Submitted Successfully!
To reward your contribution, here is a gift for you: A free trial for our video production service.
Thank you for your contribution! You can also upload a video entry or images related to this topic.
Version Summary Created by Modification Content Size Created at Operation
1 -- 3104 2024-02-14 16:13:22 |
2 layout + 2 word(s) 3106 2024-02-18 02:34:26 |

Video Upload Options

Do you have a full video?

Confirm

Are you sure to Delete?
Cite
If you have any further questions, please contact Encyclopedia Editorial Office.
Chen, R.; Guo, R.; Petty, A.J.; Jaleel, T. Current Targeted Biologics in Hidradenitis Suppurativa. Encyclopedia. Available online: https://encyclopedia.pub/entry/55045 (accessed on 21 April 2024).
Chen R, Guo R, Petty AJ, Jaleel T. Current Targeted Biologics in Hidradenitis Suppurativa. Encyclopedia. Available at: https://encyclopedia.pub/entry/55045. Accessed April 21, 2024.
Chen, Rene, Robyn Guo, Amy J. Petty, Tarannum Jaleel. "Current Targeted Biologics in Hidradenitis Suppurativa" Encyclopedia, https://encyclopedia.pub/entry/55045 (accessed April 21, 2024).
Chen, R., Guo, R., Petty, A.J., & Jaleel, T. (2024, February 14). Current Targeted Biologics in Hidradenitis Suppurativa. In Encyclopedia. https://encyclopedia.pub/entry/55045
Chen, Rene, et al. "Current Targeted Biologics in Hidradenitis Suppurativa." Encyclopedia. Web. 14 February, 2024.
Current Targeted Biologics in Hidradenitis Suppurativa
Edit

Hidradenitis Suppurativa (HS) is a debilitating cutaneous disease characterized by a vicious cycle of chronic inflammation and tissue destruction that stems from disruption of the skin microbiome and abnormal activation of both the innate and adaptive immune system. 

immune dysregulation biologics hidradenitis suppurativa adalimumab infliximab secukinumab

1. TNF-α Inhibitors

TNF-α is a proinflammatory cytokine secreted by both innate and adaptive immune cells as well as non-immune cells, including fibroblasts, neurons, smooth muscle cells, and keratinocytes [1]. TNF-α was first implicated in the treatment of Hidradenitis Suppurativa (HS) in the early 2000s based on several small case reports and series showing efficacy in treating HS with anti-TNF-α agents that were approved for other conditions, such as infliximab, etanercept, and adalimumab [2][3][4]. TNF-α agents have shown efficacy in reducing the amount and size of inflammatory HS lesions and have been proven especially beneficial when combined with surgical therapy [5]. In the past 20 years, numerous emerging trials further supported the clinical efficacy of TNF-α in the treatment of moderate-to-severe HS.

1.1. Adalimumab

Adalimumab, a fully humanized monoclonal antibody against soluble and transmembrane TNF-α, is the first FDA-approved biologic for the treatment of moderate-to-severe HS in adults and adolescents [6]. Adalimumab works by binding to soluble and transmembrane TNF-α and significantly reducing mammalian target of rapamycin (mTOR) activity in patients with HS [7]. Approval was based upon two phase III, double-blind, placebo-controlled studies (PIONEER I and PIONEER II), which enrolled a total of 633 patients [8]. In each study, a significantly higher proportion of patients in the adalimumab group than in the placebo group met a Hidradenitis Suppurativa Clinical Response (HiSCR), defined as at least a 50% reduction from baseline in the total abscess and inflammatory-nodule count, with no increase in the abscess or draining-fistula count, at week 12 (PIONEER I: 41.8% vs. 26.0%, p = 0.003; PIONEER II: 58.9% vs. 27.6%, p < 0.001). The proportions of patients who experienced adverse events, including infectious events, were generally similar between treatment groups in each period [8]. The long-term efficacy of adalimumab was tested in an open-label extension (OLE) of these trials that followed patients longitudinally for at least 96 weeks. Achievement of HiSCR was maintained through the end of the OLE in 52.3% of patients who received adalimumab weekly. Sustained improvement in lesion counts, skin pain, and Dermatology Quality of Life (DLQI) score were also observed, and the safety profile throughout the OLE was similar to that observed in the PIONEER studies [9]. Biologic therapies are recommended for patients who did not achieve satisfactory, sustained disease control with lifestyle and dietary modification, antibiotics, and hormonal agents such as metformin and antiandrogenic agents [10]. Adalimumab and secukinumab are the only FDA-approved biologics for HS, with more real-world data supporting adalimumab due to its longer availability on the market [11].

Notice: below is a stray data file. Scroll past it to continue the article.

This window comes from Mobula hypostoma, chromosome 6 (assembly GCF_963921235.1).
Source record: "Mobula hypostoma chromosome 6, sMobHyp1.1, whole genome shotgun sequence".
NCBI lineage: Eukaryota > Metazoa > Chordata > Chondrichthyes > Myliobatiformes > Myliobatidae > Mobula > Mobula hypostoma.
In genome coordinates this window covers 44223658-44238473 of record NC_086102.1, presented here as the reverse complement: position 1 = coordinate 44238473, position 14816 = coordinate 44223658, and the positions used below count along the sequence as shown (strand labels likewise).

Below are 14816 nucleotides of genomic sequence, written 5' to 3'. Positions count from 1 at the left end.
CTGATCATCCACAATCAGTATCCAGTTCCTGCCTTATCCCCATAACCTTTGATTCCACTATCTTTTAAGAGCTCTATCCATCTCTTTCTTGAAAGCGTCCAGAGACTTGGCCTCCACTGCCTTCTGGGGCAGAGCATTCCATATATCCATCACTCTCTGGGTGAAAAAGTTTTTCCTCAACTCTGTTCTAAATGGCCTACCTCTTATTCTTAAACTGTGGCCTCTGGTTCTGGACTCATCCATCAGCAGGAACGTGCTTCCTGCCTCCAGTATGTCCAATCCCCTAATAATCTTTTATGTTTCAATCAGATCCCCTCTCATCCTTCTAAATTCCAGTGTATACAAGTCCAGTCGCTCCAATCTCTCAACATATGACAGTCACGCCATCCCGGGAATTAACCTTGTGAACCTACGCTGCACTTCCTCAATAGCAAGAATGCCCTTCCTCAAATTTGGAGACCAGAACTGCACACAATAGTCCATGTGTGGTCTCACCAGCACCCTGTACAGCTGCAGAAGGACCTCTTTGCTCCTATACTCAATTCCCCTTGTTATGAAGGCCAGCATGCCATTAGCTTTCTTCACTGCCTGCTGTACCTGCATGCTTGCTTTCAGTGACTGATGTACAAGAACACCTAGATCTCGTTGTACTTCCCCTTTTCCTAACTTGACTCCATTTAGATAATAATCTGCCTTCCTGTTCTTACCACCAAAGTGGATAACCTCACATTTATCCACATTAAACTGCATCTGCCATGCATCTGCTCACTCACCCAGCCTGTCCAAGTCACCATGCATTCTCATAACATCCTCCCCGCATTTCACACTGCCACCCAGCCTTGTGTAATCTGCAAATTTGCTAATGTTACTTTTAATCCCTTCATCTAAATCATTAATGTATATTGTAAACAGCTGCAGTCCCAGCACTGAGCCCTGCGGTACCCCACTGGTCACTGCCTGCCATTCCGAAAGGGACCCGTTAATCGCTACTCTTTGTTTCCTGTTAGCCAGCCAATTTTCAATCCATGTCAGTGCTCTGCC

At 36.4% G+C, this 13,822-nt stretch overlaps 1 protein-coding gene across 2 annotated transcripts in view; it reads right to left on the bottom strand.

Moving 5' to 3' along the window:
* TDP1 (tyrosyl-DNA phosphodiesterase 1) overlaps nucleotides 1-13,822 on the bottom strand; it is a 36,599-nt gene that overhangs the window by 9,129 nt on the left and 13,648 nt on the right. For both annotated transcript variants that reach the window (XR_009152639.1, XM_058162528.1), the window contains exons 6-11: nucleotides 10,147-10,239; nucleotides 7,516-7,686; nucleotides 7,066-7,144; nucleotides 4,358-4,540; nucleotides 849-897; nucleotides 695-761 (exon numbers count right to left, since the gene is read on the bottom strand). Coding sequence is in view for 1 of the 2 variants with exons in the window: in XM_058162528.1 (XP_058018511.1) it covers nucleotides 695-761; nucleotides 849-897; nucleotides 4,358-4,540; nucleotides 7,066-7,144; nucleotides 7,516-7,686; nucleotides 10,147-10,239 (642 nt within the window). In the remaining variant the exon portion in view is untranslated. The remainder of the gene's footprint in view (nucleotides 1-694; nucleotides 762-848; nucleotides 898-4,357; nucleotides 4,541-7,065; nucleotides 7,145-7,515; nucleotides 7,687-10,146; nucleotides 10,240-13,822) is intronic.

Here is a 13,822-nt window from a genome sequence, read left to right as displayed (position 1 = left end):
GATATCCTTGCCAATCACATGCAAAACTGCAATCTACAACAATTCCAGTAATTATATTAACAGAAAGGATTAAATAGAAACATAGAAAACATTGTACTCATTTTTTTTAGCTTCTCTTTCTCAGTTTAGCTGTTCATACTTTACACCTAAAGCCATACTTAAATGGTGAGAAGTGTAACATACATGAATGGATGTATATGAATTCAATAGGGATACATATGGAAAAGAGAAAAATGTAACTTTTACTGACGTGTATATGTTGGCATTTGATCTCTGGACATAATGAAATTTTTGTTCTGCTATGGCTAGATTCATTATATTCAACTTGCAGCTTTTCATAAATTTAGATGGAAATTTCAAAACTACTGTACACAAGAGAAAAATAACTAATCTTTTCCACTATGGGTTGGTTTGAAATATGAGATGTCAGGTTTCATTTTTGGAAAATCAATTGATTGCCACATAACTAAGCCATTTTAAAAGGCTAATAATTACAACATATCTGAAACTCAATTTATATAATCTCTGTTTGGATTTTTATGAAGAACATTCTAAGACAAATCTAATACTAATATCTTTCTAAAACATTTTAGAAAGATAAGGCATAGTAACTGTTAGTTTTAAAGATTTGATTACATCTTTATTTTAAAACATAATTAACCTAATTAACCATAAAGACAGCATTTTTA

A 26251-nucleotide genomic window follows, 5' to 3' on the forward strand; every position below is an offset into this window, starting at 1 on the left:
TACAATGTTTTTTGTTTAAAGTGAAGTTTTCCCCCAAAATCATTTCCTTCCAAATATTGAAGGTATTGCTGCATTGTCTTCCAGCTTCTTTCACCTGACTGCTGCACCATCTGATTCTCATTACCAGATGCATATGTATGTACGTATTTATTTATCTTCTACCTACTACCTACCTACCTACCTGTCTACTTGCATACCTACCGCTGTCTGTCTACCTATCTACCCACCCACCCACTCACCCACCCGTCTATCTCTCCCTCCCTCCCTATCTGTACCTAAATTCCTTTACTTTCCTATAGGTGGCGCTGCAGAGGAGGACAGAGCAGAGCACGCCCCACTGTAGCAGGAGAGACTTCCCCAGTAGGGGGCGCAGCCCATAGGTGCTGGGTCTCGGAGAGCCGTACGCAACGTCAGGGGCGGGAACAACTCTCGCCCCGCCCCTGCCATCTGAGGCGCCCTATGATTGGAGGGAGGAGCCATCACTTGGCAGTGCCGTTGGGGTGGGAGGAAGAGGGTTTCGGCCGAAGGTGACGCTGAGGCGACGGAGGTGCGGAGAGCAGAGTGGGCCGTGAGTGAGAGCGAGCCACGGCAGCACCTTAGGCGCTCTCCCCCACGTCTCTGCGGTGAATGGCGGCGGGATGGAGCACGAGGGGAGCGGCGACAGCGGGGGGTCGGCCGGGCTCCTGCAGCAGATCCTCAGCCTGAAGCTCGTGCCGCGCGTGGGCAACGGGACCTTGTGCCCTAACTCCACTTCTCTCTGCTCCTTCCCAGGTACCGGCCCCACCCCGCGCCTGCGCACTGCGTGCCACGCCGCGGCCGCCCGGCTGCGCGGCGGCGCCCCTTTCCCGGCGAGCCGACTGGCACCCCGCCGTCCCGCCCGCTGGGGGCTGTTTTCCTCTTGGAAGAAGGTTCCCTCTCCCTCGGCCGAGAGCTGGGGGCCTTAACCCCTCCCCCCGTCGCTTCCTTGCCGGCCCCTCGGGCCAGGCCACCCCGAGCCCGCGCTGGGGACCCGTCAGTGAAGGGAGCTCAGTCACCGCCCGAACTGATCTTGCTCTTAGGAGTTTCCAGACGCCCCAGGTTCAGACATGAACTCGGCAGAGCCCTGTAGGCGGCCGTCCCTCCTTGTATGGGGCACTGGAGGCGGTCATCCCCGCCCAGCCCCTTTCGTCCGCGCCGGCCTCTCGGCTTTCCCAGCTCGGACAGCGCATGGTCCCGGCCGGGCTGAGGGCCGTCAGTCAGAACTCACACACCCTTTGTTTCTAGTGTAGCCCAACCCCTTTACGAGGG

1.2. Infliximab

Infliximab is a chimeric monoclonal antibody that inhibits TNF-α by binding soluble and bound TNF-α, thus reducing circulating TNF-α levels to exert anti-inflammatory effects [12]. Infliximab was first proposed as an efficacious treatment for HS in a case report describing improvement in HS in a patient being treated with infliximab for Crohn’s Disease [2]. Clinical trials evaluating infliximab have been conducted, but they involved far fewer patients than trials for adalimumab. In a single-center, randomized double-blind, placebo-controlled trial of 38 patients with moderate-to-severe HS, 4/15 (27%) of the infliximab patients vs. 1/18 (5%) of the placebo patients achieved the primary endpoint of a ≥50% decrease in the Hidradenitis Suppurativa Severity Index (HSSI) score. The infliximab group also showed reduced inflammatory markers at week 8 and significant improvements in mean Dermatology Life Quality Index (DLQI) compared with the placebo group [13]. However, “wearing off effects” occurred during the maintenance period 4 weeks after each infusion [13], suggesting higher doses and/or shorter interval infusions may be more efficacious. Ghias et al. evaluated the efficacy of infliximab 7.5 to 10 mg/kg with a maintenance frequency every 4 weeks in a prospective trial of 42 patients. They found that 47.6% of the patients receiving infliximab 7.5 mg/kg achieve clinical response at week 4 and 70.8% at week 12. A higher dosage of infliximab at 10 mg/kg had a similar but not superior response [14].